Uncursing Pandora Contradictory and provocative pathways crisscross the terrain of gender among contemporary psychologists and psychoanalysts. Clearing a path through this terrain, Polly Young-Eisendrath describes and illustrates issues of gender and desire among women and men. Young-Eisendrath discusses gender and sex differences in terms of how the former are flexible and the latter are not. The division of the human community into the two exclusive groups of male and female has important psychological implications on both conscious and unconscious levels. Most depth psychological theories of gender and sex have been androcentric, taking males as the norm for health, and have failed to develop a full understanding of desire, opposition and idealization between the sexes. For men and women to reach their full potential of development as individuals and in relationships, they must break Pandora's curse and free themselves from the myth of the power of female beauty. In working to liberate us from the curse of Pandora, Young-Eisendrath has developed a theory of desire: desire contains within it a primordial absence, a sense that something is missing. When we come to understand the nature of desire itself we can be liberated from its domination.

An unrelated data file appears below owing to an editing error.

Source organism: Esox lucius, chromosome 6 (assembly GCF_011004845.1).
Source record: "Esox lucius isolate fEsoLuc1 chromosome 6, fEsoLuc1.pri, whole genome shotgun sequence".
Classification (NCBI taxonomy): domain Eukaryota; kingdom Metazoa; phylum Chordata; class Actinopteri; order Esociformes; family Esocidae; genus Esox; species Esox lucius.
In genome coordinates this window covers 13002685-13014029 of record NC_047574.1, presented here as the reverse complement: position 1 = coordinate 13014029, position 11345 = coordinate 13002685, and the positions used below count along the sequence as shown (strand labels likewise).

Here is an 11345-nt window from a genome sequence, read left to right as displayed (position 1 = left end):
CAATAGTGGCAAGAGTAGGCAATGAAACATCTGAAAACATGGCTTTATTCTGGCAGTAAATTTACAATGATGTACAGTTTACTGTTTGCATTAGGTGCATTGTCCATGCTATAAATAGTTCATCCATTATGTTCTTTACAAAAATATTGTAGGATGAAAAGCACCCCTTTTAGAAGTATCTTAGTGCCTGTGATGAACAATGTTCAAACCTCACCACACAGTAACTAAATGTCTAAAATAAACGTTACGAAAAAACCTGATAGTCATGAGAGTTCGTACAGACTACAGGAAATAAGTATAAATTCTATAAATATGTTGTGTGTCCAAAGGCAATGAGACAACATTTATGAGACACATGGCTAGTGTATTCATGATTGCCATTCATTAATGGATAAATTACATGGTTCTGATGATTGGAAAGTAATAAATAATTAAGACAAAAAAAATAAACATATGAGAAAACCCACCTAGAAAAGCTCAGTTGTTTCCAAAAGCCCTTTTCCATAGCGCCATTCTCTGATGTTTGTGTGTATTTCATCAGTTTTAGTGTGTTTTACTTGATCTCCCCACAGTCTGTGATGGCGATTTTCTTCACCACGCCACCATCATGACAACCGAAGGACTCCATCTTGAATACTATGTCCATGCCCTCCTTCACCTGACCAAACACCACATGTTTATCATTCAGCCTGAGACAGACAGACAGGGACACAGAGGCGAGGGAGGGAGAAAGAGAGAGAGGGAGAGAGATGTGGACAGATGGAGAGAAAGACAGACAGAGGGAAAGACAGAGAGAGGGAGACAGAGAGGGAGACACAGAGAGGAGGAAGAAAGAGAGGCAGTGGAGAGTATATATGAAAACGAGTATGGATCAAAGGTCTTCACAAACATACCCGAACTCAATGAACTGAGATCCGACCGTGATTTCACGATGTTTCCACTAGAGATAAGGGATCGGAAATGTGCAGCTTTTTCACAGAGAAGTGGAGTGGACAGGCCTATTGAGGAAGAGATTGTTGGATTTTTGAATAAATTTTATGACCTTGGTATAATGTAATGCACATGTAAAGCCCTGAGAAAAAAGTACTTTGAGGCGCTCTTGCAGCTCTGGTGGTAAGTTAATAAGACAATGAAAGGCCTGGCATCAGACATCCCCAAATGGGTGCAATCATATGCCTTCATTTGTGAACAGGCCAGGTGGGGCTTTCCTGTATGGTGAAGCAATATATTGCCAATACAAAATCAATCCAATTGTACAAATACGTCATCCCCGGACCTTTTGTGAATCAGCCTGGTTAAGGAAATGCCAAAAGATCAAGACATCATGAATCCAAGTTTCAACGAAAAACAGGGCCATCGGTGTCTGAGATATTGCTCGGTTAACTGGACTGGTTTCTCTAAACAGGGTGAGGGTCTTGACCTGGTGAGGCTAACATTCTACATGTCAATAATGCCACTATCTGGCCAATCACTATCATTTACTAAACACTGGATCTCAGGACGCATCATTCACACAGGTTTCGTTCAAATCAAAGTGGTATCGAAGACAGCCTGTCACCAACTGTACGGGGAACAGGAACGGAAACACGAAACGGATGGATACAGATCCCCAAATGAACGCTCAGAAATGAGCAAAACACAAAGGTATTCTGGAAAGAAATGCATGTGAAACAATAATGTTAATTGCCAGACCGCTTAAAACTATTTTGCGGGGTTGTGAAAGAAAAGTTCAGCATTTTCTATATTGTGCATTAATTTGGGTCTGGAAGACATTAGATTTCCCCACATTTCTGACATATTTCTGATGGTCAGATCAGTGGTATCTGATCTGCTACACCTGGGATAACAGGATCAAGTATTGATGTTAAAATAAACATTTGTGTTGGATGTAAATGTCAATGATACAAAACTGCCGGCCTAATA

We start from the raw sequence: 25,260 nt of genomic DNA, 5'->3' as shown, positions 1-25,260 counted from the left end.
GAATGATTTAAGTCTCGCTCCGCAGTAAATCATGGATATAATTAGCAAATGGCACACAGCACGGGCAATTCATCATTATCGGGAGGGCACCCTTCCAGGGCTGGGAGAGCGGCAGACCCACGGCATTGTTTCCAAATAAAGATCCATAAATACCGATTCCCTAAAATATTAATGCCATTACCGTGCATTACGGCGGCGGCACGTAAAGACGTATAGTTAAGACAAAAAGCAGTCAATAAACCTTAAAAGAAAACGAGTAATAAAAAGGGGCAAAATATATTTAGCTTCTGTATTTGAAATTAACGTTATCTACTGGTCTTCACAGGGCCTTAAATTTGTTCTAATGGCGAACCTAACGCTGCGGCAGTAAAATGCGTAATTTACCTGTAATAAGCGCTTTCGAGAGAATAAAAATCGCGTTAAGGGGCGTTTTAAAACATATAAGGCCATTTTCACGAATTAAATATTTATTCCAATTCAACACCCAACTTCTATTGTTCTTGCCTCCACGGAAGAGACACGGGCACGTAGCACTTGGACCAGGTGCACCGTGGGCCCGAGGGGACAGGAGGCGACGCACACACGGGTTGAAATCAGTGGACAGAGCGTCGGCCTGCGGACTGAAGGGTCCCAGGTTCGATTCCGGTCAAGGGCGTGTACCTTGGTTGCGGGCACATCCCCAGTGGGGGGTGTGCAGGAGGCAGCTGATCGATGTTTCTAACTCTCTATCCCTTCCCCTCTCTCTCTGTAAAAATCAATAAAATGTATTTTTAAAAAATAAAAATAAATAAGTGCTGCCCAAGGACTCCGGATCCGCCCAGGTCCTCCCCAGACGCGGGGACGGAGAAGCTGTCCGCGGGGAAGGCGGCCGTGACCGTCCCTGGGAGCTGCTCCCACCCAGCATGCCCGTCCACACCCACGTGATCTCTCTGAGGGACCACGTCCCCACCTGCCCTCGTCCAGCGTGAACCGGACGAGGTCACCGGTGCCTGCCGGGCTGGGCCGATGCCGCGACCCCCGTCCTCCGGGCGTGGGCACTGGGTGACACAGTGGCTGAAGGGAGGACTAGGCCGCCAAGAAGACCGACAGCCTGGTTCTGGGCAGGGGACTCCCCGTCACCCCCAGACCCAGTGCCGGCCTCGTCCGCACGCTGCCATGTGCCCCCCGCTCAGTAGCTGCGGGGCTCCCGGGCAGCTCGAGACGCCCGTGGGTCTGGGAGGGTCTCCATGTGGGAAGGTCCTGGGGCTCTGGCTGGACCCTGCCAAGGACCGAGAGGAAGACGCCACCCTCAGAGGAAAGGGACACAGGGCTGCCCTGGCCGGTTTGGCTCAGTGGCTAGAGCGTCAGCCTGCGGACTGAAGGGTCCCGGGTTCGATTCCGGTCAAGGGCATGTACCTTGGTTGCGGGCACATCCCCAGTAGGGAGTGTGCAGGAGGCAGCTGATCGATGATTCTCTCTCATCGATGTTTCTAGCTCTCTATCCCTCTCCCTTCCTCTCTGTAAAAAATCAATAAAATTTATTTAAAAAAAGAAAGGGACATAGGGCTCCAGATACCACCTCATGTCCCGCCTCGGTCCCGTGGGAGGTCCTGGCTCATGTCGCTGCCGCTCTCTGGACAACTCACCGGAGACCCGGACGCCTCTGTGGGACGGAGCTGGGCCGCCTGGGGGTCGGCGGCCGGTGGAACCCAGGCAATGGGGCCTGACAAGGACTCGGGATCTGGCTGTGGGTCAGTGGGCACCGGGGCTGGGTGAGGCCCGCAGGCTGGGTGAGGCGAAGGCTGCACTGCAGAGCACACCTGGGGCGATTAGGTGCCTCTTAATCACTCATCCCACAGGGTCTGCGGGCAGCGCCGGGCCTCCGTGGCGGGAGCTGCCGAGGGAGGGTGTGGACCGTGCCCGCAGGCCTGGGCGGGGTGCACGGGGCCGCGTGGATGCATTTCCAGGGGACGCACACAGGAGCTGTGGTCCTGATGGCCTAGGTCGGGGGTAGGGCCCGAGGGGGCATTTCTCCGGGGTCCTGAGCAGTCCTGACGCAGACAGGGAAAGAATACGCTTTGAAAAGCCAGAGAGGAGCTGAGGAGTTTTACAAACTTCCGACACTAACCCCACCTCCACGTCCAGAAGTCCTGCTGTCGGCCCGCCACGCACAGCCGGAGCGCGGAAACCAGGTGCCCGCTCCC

This book is part of the Carolyn and Ernest Fay Series in Analytical Psychology.